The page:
Rand Paul is right about aid to Israel

· November 28, 2018  
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Senator Rand Paul walks hallway
Alex Wong | Getty Images

Major establishment pro-Israel organizations have mobilized to target Sen. Paul for reportedly using his Senate privilege to block foreign aid funds to Israel.

Over at the Washington Free Beacon, Adam Kredo reports that the America-Israel Public Affairs Committee (AIPAC) and Christians United for Israel (CUFI) are running ads attacking Sen. Paul for this decision to hold up aid funds.

The Kentucky senator later clarified his position on holding back aid to Israel. “I’m not for foreign aid in general, if we are going to send aid to Israel it should be limited in time and scope so we aren’t doing it forever, and it should be paid for by cutting the aid to people who hate Israel and America. This is a stance I’ve taken for many years,” Sen. Paul said in a statement that is going to be released shortly, according to Jewish Insider.

While foreign aid can acquire soft power influence for U.S. interests, that has not been the rationale, nor the purpose, for U.S. aid abroad in the 21st century. For example, Pakistan, Iraq, and Afghanistan receive around $11 billion dollars in combined U.S. aid every year, yet the aid dollars have largely failed to improve America’s standing — or increase goodwill — with those countries.

The United States sends just under $4 billion to Israel every year for defense aid. Unlike the foreign aid dollars doled out to other countries, virtually every cent has to be used on defense products from American companies, creating a major incentive for U.S. defense giants to support their guaranteed revenue stream.

Rand Paul’s Senate measure touches on a heated debate over whether U.S. aid to Israel is a force for good, is simply unnecessary, or is a negative force for the U.S.-Israel bond. One thing is for sure: The annual aid package is not at all the black-and-white issue that some are making it out to be.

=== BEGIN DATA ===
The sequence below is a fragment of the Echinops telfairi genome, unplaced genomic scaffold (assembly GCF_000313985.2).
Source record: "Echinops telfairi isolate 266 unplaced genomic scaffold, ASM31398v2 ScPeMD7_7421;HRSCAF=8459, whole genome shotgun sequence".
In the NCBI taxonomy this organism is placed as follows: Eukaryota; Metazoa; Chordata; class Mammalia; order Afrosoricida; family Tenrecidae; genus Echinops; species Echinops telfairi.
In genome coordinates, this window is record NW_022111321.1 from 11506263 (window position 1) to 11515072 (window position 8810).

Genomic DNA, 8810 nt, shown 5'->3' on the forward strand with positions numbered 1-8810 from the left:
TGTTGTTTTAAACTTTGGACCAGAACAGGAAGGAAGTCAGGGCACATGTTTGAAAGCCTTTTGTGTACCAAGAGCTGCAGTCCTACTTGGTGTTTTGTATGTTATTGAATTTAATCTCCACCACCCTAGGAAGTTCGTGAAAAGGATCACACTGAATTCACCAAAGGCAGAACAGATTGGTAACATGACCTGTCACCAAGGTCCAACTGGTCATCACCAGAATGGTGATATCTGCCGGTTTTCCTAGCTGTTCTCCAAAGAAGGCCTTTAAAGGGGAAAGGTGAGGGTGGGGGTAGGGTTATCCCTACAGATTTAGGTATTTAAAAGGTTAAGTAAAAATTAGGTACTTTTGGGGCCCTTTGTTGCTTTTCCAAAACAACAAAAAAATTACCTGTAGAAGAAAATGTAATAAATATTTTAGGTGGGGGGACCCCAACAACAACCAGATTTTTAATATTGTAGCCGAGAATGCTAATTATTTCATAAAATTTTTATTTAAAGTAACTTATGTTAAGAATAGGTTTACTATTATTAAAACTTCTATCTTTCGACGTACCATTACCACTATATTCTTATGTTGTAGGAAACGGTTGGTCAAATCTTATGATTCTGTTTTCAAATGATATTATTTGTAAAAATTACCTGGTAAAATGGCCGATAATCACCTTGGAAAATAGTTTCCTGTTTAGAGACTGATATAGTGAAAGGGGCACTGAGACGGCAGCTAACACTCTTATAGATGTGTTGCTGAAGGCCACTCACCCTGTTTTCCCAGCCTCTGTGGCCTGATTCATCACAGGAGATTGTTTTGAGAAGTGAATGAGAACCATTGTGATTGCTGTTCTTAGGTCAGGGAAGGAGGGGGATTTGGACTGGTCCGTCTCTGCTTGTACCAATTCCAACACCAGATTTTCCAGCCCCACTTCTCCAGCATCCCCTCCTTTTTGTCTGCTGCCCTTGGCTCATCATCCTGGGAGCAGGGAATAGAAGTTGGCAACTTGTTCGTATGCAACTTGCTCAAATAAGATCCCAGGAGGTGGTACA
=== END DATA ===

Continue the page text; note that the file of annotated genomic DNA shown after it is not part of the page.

In the pro-Israel world, most pro-Israel groups remain staunchly committed to defense aid to Israel. AIPAC, the pro-Israel behemoth (which has frustrated conservatives due to its soft handling of the Obama administration’s anti-Israel policies), has dedicated most of its resources to securing aid for Israel.

However, plenty of prominent scholars and organizations have argued that the aid package should be immediately or eventually reduced.

The Middle East Forum’s Daniel Pipes writes: “Just as individuals are best off when self-reliant, so too are countries.” He cites Israel’s increasing GDP and flourishing economy. “The U.S. government will have a better ally by intelligently closing down the aid relationship.”

Jerusalem Post columnist Caroline Glick has likened the aid package to a “poison pill.” She notes that the aid package enabled the Obama administration and other liberal administrations to act with extreme hostility against Israel and then save face by dangling foreign aid for a state that is forced to become “psychologically dependent on the good will of strangers.”

Conservative Review’s Daniel Horowitz, along with your humble correspondent, believes that the aid package creates an unhealthy dependency. It sets up Israel as if it operates in serfdom, instead of the U.S. and Israel together advancing our thriving, mutually beneficial alliance on equal terms.

Additionally, the aid package creates leverage for anti-Israel administrations such as the Obama administration to force Israel into making major, dangerous concessions to the Palestinian entities in the terrorist group Hamas and the terrorist-sponsoring Palestinian Liberation Organization.

Israel is continuing on a healthy trajectory towards becoming an economic, technological, and military powerhouse. With every day that passes, Israel’s need for U.S. aid — other than in the event that a major war breaks out between Israel and one of its terrorist neighbors, or Iran or Syria — continues to decrease. Israel’s full independence from American aid dollars will allow the Jewish state to flourish and further expand its independence in defense and other industries. It will also allow Israel the space it needs to make decisions that preserve its national interests, while sustaining and improving the mutually beneficial relationship with its closest ally.


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Author: Jordan Schachtel

Jordan Schachtel is the national security correspondent for Conservative Review and editor of The Dossier for CRTV. Follow him on Twitter @JordanSchachtel.